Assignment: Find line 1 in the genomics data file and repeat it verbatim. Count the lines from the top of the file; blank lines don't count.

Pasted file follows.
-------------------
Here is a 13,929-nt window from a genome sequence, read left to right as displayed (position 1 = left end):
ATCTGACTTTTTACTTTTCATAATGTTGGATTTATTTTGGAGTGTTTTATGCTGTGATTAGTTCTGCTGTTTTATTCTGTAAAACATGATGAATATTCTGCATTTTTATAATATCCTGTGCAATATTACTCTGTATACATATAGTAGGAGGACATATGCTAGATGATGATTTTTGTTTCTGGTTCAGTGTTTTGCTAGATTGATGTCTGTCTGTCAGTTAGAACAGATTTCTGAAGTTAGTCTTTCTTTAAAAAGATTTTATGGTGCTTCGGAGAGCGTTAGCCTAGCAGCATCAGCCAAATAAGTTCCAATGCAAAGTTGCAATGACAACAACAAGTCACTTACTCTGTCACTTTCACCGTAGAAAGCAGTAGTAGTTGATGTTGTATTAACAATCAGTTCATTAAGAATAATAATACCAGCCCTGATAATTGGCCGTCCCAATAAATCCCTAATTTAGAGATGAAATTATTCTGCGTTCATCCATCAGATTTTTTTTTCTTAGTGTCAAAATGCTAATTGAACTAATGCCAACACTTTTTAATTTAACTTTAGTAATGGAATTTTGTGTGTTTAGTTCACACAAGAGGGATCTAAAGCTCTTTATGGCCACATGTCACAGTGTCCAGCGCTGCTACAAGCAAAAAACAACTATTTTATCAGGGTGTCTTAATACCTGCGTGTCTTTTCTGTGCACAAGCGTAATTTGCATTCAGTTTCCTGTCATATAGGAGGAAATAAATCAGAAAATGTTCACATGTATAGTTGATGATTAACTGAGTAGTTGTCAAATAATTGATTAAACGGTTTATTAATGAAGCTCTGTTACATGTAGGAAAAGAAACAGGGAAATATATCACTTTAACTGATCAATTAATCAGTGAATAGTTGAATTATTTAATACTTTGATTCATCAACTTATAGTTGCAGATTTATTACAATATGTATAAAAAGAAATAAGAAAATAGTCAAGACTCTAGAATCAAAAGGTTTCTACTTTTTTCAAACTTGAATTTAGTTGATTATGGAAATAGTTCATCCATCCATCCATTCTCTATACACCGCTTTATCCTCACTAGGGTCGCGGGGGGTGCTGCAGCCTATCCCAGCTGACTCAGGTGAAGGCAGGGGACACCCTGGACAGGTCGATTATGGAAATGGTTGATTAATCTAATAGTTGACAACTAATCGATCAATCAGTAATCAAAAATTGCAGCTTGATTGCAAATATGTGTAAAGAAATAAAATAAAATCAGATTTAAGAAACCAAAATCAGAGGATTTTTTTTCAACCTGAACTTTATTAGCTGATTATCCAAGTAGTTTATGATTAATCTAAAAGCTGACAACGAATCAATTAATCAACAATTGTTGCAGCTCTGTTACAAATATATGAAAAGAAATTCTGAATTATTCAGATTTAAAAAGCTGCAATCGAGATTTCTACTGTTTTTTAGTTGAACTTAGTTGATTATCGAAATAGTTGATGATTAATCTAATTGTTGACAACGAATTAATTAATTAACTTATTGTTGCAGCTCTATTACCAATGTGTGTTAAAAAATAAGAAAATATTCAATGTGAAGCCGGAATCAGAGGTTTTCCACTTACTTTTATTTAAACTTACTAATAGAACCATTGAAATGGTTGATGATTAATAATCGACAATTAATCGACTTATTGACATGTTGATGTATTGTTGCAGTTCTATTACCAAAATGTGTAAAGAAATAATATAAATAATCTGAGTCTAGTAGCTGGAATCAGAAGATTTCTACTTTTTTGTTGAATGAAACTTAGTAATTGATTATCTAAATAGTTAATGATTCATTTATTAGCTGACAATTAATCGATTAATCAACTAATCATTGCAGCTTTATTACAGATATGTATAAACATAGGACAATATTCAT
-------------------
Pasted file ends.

Here is a 13,929-nt window from a genome sequence, read left to right as displayed (position 1 = left end):